The decline in popularity of the .300 H&H Mag. began during the 1950s with the availability of cheap military-surplus 1903 Springfield and 1898 Mauser rifles. Gunsmiths across the country were busy building thousands of rifles on those actions, and both were too short for the British cartridge. This led to the development of shorter wildcats on the H&H case by P.O. Ackley and others.
The first factory-loaded threat arrived from Sweden in 1960. While visiting the Norma factory about 10 years ago, I discussed the .308 Norma Mag. with a long-time company employee who was familiar with its development for the American market. According to him, company design specifications called for a cartridge capable of delivering .300 H&H Mag. velocities, yet be short enough to squeeze into the magazines of ’03 Springfield and ’98 Mauser actions.
The primary goal was accomplished. I still have a few .308 Norma cases as well as a box of Winchester .300 H&H cases, both made during the 1950s. When filled to the brim with water, the .300 H&H case holds a half-grain more. Unprimed cases became available, but due to the delayed arrival of loaded ammunition, the .308 Norma Mag. never really had a chance.
While the introduction of the .300 Win. Mag. in 1963 was bad news for the old British cartridge, the difference in their potential performance is not enough to matter. In a comparison of Hornady cases, water capacity of the .300 H&H Mag. is only one grain less than for the .300 Win. Mag. case. For cases of that size, such a minor difference in capacity has an insignificant bearing on chamber pressure and velocity.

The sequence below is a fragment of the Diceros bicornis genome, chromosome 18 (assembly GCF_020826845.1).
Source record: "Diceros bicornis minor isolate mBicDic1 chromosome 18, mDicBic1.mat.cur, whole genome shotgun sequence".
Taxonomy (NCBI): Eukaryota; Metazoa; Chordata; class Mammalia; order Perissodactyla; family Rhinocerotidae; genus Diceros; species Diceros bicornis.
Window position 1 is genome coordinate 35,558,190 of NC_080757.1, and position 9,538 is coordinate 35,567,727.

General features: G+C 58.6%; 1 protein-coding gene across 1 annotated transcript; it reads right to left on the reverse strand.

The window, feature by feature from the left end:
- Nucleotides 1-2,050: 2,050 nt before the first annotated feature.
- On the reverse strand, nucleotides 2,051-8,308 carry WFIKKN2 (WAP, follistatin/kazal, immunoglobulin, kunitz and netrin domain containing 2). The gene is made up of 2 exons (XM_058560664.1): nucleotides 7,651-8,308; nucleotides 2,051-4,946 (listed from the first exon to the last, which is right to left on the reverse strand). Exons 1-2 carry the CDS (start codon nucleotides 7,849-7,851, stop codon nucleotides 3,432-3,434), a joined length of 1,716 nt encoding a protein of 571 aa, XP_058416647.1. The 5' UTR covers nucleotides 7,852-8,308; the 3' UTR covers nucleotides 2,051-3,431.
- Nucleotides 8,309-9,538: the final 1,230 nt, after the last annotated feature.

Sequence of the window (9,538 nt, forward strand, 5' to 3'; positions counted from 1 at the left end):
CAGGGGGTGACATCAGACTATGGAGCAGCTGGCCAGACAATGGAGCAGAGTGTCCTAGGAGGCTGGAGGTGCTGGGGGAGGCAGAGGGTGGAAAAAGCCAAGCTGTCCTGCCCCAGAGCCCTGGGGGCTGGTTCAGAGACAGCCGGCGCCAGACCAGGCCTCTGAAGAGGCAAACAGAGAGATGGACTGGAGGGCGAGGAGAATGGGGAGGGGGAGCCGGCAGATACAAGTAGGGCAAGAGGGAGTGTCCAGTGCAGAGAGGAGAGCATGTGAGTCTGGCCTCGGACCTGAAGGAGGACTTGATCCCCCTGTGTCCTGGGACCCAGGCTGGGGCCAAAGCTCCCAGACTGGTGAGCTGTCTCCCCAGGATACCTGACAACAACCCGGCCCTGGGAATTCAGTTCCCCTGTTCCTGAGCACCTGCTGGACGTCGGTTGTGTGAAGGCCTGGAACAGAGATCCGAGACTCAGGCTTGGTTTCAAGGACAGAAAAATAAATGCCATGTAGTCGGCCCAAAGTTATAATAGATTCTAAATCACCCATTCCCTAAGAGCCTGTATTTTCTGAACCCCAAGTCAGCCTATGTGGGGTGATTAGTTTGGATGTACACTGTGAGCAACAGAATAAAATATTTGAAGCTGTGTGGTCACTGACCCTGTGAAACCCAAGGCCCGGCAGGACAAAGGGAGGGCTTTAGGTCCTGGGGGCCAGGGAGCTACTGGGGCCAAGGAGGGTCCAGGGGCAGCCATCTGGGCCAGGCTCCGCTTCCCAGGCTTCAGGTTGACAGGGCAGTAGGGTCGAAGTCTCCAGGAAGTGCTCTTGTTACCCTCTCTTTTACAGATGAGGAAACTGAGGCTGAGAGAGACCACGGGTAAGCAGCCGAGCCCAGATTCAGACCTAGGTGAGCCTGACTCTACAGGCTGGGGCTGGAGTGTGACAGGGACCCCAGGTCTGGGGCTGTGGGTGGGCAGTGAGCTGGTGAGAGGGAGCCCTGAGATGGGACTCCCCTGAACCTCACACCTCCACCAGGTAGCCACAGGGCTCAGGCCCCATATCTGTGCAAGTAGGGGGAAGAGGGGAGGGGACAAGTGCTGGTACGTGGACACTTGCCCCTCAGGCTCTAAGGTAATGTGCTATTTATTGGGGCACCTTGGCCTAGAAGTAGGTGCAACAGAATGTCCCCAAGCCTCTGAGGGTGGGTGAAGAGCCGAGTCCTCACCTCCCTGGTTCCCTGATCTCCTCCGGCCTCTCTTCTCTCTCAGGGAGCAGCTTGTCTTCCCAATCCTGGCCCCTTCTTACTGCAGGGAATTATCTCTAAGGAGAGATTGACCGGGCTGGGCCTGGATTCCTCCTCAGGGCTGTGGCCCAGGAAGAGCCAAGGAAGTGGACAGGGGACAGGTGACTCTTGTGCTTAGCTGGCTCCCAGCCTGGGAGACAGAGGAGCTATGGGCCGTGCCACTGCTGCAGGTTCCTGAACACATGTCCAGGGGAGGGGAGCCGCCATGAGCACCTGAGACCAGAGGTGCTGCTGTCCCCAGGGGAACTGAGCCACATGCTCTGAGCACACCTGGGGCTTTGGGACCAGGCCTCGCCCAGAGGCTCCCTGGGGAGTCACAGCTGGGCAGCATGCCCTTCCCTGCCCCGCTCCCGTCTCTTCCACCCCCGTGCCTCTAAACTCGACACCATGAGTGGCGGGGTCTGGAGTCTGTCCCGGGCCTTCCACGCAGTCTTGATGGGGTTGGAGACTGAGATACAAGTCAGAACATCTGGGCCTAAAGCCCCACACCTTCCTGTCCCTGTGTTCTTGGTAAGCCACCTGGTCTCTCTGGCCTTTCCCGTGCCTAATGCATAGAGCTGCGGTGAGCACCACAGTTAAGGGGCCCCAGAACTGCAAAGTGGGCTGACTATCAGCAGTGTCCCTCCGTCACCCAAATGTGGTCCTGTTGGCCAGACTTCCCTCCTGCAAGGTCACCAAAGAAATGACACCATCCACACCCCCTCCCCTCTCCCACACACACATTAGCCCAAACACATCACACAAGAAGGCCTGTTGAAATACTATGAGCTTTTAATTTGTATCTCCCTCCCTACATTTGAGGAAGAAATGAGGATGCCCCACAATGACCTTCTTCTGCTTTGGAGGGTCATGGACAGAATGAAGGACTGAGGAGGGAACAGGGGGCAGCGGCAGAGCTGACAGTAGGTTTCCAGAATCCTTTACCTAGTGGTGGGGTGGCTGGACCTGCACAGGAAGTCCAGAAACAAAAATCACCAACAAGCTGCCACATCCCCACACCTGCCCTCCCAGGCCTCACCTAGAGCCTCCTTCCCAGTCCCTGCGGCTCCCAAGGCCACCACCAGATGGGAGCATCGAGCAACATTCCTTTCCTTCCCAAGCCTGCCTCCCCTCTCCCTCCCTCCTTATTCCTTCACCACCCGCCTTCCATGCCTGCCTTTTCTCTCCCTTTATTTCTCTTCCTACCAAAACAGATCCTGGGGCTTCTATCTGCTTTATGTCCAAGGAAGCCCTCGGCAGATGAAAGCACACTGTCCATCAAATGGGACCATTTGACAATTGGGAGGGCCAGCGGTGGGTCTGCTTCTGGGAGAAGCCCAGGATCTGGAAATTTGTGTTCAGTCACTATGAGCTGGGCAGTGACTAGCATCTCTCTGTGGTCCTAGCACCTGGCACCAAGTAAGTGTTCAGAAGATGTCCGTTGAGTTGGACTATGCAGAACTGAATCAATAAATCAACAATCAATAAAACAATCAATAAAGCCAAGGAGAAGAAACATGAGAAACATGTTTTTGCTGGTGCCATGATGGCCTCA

Everything—including barrel length and the pressure to which the two cartridges are loaded—being equal, their velocity is the same. But all is not equal, and why the Winchester cartridge is loaded to higher chamber pressure remains a mystery.
Considering that the .300 H&H Mag. has generally been available only in rifles with extremely strong actions, loading it to lower pressure makes no sense. Data in some of the old reloading manuals pushed 180-grain bullets to 3,100 fps, and while some of today’s manuals approach that velocity, others fall far short. Data published by Hodgdon, Western and Lyman show close to the same maximum speeds for the two cartridges. Perhaps the time has come for a +P factory loading.
Hornady, Nosler and Federal load the ammunition. It is also cataloged by Kynoch with a 180-grain bullet at the original velocity of 2,700 fps. Unprimed cases available from Nosler and Hornady make the grand old British cartridge an excellent candidate for handloading.